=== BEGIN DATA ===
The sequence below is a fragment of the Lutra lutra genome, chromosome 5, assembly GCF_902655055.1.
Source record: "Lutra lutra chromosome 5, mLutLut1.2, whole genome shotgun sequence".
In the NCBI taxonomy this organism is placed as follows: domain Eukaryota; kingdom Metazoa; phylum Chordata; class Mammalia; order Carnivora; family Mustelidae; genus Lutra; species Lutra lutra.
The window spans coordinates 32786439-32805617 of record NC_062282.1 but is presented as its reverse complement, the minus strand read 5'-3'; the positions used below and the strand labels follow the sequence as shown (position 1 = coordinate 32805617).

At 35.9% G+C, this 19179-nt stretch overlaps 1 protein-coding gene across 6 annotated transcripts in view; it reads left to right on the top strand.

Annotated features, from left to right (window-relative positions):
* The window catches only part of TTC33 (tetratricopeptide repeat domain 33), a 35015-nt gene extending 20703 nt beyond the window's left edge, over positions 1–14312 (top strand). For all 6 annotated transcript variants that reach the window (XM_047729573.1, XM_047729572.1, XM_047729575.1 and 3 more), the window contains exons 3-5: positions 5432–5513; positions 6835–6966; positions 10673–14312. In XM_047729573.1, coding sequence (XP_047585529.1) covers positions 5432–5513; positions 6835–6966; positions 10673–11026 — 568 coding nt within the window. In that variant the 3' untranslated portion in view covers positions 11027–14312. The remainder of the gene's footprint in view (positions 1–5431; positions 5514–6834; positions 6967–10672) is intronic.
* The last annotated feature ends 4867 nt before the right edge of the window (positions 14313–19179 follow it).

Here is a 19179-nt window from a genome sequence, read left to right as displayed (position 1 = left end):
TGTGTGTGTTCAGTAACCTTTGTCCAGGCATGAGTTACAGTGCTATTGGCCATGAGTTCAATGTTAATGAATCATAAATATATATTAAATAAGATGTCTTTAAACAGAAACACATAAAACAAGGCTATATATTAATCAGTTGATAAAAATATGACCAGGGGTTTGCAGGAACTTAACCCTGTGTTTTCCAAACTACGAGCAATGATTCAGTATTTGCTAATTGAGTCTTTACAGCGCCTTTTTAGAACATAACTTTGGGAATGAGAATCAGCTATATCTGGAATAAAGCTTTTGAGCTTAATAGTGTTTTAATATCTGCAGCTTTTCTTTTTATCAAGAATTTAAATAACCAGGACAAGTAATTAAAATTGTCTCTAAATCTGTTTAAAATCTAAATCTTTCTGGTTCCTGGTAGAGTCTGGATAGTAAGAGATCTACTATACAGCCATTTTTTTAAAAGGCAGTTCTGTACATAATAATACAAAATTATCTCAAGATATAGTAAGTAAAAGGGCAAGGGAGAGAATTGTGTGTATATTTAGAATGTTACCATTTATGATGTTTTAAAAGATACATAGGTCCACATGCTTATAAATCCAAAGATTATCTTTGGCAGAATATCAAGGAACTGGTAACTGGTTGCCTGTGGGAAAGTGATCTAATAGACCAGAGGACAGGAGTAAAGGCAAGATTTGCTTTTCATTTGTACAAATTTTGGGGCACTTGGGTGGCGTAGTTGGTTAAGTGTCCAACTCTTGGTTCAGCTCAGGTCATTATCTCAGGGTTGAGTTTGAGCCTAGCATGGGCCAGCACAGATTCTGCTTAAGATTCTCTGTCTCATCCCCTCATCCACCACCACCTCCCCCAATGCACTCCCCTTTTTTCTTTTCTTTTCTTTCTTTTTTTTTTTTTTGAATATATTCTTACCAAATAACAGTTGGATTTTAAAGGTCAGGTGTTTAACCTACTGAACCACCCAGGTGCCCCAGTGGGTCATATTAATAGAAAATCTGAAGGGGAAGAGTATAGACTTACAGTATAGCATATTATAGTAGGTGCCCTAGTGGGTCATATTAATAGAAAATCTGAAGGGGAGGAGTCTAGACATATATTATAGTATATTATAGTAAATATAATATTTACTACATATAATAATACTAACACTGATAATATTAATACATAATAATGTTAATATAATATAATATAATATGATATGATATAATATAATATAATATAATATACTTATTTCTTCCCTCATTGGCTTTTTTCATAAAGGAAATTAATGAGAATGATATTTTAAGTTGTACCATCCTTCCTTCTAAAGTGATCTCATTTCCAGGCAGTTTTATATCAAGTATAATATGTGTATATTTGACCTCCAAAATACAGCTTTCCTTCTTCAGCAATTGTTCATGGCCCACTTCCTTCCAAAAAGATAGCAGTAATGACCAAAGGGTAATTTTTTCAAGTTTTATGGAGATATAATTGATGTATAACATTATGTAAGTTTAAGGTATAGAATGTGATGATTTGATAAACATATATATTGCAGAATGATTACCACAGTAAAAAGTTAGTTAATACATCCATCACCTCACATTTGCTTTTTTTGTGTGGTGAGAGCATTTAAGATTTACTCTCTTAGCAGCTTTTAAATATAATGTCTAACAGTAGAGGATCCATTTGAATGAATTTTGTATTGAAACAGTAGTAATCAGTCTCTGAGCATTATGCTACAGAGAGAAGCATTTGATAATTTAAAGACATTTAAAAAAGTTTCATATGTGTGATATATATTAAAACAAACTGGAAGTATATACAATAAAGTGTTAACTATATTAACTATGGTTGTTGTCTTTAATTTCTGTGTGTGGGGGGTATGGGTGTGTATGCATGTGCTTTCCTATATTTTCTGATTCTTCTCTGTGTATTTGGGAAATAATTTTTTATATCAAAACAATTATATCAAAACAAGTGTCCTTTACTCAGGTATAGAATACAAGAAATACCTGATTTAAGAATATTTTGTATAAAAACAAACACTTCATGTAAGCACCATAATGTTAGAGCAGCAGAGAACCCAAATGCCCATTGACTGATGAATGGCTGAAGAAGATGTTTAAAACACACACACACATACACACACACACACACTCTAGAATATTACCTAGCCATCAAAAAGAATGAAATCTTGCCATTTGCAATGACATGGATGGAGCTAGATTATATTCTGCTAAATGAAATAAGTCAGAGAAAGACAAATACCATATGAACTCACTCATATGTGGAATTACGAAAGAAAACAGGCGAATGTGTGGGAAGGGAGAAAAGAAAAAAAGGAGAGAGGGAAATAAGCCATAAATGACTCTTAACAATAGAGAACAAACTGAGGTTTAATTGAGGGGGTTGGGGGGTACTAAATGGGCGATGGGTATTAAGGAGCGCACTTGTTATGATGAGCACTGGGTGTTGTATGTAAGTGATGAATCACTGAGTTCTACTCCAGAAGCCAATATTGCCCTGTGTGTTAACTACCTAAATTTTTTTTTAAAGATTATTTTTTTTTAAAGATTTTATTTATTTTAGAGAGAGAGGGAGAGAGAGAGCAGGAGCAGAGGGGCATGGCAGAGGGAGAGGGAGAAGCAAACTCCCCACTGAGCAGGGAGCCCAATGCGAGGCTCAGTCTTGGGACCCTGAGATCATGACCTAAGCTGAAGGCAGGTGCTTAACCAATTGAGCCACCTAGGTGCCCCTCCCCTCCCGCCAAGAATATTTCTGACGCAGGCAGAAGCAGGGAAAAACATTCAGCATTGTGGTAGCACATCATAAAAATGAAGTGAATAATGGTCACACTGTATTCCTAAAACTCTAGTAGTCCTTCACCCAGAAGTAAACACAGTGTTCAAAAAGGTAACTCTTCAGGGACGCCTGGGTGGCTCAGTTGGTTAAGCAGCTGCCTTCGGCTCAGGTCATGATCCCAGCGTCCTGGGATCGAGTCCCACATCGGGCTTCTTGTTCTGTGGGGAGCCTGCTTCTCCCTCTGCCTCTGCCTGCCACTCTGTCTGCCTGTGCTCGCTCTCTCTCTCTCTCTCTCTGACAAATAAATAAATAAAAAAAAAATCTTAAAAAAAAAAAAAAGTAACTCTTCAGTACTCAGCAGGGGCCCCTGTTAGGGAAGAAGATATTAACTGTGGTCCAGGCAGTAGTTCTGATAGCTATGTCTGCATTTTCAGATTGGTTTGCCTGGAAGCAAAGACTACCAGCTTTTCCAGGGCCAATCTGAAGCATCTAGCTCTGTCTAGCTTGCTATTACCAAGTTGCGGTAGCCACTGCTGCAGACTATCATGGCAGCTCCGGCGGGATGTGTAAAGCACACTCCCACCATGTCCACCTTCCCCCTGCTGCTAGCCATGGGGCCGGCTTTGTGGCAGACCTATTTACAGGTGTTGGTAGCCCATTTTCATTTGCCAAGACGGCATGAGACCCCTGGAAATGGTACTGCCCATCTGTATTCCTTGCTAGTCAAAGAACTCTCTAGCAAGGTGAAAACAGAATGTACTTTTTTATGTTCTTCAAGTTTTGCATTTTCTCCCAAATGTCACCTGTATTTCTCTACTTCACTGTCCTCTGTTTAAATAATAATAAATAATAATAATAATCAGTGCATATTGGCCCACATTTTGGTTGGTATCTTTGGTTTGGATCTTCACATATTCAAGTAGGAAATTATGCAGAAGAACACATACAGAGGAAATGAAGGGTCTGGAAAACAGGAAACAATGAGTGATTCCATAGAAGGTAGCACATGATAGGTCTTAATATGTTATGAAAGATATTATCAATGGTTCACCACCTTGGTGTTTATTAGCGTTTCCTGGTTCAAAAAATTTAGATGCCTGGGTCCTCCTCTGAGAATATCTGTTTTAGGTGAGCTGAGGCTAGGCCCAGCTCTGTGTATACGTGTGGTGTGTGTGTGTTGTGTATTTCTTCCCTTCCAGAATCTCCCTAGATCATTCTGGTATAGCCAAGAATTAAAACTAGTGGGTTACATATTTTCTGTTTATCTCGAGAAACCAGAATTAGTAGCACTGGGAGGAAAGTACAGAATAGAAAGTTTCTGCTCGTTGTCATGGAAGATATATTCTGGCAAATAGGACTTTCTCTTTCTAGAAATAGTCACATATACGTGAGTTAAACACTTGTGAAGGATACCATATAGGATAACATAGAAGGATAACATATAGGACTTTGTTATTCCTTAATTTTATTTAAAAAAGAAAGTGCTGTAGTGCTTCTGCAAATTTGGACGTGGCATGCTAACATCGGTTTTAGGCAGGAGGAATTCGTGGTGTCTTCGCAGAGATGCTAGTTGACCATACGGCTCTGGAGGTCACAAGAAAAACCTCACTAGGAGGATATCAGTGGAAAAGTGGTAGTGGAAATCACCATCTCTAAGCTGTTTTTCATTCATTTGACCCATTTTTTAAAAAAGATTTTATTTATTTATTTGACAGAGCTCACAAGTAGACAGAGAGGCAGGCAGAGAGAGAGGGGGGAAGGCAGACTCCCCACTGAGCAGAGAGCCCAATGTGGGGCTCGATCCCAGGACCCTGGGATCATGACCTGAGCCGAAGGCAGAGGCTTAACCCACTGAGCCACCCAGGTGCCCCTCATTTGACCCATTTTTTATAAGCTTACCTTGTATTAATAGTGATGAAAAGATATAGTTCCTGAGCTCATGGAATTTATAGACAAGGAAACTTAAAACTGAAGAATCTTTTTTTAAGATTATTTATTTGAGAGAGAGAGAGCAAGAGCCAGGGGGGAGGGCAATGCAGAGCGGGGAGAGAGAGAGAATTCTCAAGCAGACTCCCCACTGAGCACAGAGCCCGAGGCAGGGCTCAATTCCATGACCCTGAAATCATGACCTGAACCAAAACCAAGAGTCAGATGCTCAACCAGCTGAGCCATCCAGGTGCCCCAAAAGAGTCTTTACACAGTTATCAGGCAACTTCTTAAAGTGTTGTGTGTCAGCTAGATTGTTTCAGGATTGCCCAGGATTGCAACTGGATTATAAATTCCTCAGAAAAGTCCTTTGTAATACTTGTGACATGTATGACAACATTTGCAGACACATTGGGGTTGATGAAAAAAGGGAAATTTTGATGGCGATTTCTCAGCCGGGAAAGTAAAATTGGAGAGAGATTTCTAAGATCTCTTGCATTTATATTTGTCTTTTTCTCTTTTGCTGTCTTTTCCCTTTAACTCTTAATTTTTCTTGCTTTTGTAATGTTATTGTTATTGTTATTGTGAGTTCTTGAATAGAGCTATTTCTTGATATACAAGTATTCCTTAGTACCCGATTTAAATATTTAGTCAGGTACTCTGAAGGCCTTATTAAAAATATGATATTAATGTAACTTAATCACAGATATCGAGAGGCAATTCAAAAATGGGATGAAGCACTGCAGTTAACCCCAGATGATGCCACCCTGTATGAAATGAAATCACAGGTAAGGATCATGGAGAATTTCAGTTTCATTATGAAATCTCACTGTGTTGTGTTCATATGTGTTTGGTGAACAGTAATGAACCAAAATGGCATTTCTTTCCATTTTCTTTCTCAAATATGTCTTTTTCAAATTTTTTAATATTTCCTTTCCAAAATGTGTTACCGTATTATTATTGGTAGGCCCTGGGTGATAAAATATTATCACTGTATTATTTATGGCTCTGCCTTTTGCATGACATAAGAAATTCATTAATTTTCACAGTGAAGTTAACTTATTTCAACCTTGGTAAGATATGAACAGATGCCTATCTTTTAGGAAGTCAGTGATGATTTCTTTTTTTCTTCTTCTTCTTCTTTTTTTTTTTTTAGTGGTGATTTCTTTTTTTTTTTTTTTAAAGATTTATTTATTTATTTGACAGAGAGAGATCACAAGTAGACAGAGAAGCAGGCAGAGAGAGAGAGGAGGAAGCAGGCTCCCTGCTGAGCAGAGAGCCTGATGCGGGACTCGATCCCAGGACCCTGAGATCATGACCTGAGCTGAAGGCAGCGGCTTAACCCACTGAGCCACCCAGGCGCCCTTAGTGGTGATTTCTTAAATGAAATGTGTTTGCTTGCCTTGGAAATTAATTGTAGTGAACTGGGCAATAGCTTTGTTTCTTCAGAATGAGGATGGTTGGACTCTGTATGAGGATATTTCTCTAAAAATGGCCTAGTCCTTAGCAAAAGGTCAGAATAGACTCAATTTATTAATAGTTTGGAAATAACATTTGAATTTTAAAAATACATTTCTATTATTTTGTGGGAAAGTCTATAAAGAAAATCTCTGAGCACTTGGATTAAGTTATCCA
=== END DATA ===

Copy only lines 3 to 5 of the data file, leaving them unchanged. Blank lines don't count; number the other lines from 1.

In the NCBI taxonomy this organism is placed as follows: domain Eukaryota; kingdom Metazoa; phylum Chordata; class Mammalia; order Carnivora; family Mustelidae; genus Lutra; species Lutra lutra.
The window spans coordinates 32786439-32805617 of record NC_062282.1 but is presented as its reverse complement, the minus strand read 5'-3'; the positions used below and the strand labels follow the sequence as shown (position 1 = coordinate 32805617).

At 35.9% G+C, this 19179-nt stretch overlaps 1 protein-coding gene across 6 annotated transcripts in view; it reads left to right on the top strand.